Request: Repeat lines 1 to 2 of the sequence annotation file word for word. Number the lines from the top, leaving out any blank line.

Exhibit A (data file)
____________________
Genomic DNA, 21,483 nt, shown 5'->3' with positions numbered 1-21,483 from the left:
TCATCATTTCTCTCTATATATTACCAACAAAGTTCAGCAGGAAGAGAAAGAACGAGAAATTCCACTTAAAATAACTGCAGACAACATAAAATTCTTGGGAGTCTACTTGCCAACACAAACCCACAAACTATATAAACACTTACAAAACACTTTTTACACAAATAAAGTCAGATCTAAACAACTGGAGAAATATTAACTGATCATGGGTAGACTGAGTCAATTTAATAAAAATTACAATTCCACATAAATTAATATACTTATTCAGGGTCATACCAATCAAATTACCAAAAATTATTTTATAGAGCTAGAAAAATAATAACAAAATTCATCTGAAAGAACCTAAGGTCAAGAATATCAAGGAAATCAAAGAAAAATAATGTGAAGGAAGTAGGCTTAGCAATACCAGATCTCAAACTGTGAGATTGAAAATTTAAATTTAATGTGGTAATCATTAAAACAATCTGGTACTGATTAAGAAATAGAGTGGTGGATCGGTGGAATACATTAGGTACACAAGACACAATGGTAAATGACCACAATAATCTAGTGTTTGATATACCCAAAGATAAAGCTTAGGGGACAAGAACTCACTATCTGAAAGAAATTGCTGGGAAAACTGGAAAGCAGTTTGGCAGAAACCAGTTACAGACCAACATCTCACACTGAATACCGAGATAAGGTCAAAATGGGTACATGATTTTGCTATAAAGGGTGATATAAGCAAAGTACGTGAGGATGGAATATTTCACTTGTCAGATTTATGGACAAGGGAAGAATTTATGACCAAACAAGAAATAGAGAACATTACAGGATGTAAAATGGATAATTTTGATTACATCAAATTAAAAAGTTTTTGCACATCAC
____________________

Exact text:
Genomic DNA, 21,483 nt, shown 5'->3' with positions numbered 1-21,483 from the left:
TCATCATTTCTCTCTATATATTACCAACAAAGTTCAGCAGGAAGAGAAAGAACGAGAAATTCCACTTAAAATAACTGCAGACAACATAAAATTCTTGGGAGTCTACTTGCCAACACAAACCCACAAACTATATAAACACTTACAAAACACTTTTTACACAAATAAAGTCAGATCTAAACAACTGGAGAAATATTAACTGATCATGGGTAGACTGAGTCAATTTAATAAAAATTACAATTCCACATAAATTAATATACTTATTCAGGGTCATACCAATCAAATTACCAAAAATTATTTTATAGAGCTAGAAAAATAATAACAAAATTCATCTGAAAGAACCTAAGGTCAAGAATATCAAGGAAATCAAAGAAAAATAATGTGAAGGAAGTAGGCTTAGCAATACCAGATCTCAAACTGTGAGATTGAAAATTTAAATTTAATGTGGTAATCATTAAAACAATCTGGTACTGATTAAGAAATAGAGTGGTGGATCGGTGGAATACATTAGGTACACAAGACACAATGGTAAATGACCACAATAATCTAGTGTTTGATATACCCAAAGATAAAGCTTAGGGGACAAGAACTCACTATCTGAAAGAAATTGCTGGGAAAACTGGAAAGCAGTTTGGCAGAAACCAGTTACAGACCAACATCTCACACTGAATACCGAGATAAGGTCAAAATGGGTACATGATTTTGCTATAAAGGGTGATATAAGCAAAGTACGTGAGGATGGAATATTTCACTTGTCAGATTTATGGACAAGGGAAGAATTTATGACCAAACAAGAAATAGAGAACATTACAGGATGTAAAATGGATAATTTTGATTACATCAAATTAAAAAGTTTTTGCACATCAC